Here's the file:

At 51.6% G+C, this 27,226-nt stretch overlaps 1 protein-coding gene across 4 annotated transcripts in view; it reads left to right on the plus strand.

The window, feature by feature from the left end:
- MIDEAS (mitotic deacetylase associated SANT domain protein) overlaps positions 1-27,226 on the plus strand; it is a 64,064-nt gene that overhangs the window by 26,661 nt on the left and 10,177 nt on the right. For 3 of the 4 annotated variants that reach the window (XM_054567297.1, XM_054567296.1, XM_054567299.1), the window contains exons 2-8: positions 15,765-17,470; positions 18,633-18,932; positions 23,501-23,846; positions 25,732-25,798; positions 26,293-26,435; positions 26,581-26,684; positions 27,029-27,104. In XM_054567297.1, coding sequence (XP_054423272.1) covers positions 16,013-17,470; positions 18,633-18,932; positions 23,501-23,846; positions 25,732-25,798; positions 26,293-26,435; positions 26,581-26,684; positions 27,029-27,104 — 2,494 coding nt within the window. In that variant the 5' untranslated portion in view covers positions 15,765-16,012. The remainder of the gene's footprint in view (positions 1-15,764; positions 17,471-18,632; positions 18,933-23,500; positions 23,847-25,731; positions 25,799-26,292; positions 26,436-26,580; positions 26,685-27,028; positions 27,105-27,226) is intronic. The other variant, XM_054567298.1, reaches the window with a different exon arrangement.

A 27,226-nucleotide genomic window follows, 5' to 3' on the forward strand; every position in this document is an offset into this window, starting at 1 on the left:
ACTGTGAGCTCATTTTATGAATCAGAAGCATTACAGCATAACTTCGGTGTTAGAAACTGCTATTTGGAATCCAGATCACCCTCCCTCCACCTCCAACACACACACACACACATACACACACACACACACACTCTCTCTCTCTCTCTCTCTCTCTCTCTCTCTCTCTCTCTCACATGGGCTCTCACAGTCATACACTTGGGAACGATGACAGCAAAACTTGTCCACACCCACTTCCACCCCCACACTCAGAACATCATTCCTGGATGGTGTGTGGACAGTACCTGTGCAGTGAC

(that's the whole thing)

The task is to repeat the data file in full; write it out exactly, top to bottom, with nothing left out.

At 51.6% G+C, this 27,226-nt stretch overlaps 1 protein-coding gene across 4 annotated transcripts in view; it reads left to right on the plus strand.

The window, feature by feature from the left end:
- MIDEAS (mitotic deacetylase associated SANT domain protein) overlaps positions 1-27,226 on the plus strand; it is a 64,064-nt gene that overhangs the window by 26,661 nt on the left and 10,177 nt on the right. For 3 of the 4 annotated variants that reach the window (XM_054567297.1, XM_054567296.1, XM_054567299.1), the window contains exons 2-8: positions 15,765-17,470; positions 18,633-18,932; positions 23,501-23,846; positions 25,732-25,798; positions 26,293-26,435; positions 26,581-26,684; positions 27,029-27,104. In XM_054567297.1, coding sequence (XP_054423272.1) covers positions 16,013-17,470; positions 18,633-18,932; positions 23,501-23,846; positions 25,732-25,798; positions 26,293-26,435; positions 26,581-26,684; positions 27,029-27,104 — 2,494 coding nt within the window. In that variant the 5' untranslated portion in view covers positions 15,765-16,012. The remainder of the gene's footprint in view (positions 1-15,764; positions 17,471-18,632; positions 18,933-23,500; positions 23,847-25,731; positions 25,799-26,292; positions 26,436-26,580; positions 26,685-27,028; positions 27,105-27,226) is intronic. The other variant, XM_054567298.1, reaches the window with a different exon arrangement.

A 27,226-nucleotide genomic window follows, 5' to 3' on the forward strand; every position in this document is an offset into this window, starting at 1 on the left:
ACTGTGAGCTCATTTTATGAATCAGAAGCATTACAGCATAACTTCGGTGTTAGAAACTGCTATTTGGAATCCAGATCACCCTCCCTCCACCTCCAACACACACACACACACATACACACACACACACACACTCTCTCTCTCTCTCTCTCTCTCTCTCTCTCTCTCTCTCTCACATGGGCTCTCACAGTCATACACTTGGGAACGATGACAGCAAAACTTGTCCACACCCACTTCCACCCCCACACTCAGAACATCATTCCTGGATGGTGTGTGGACAGTACCTGTGCAGTGAC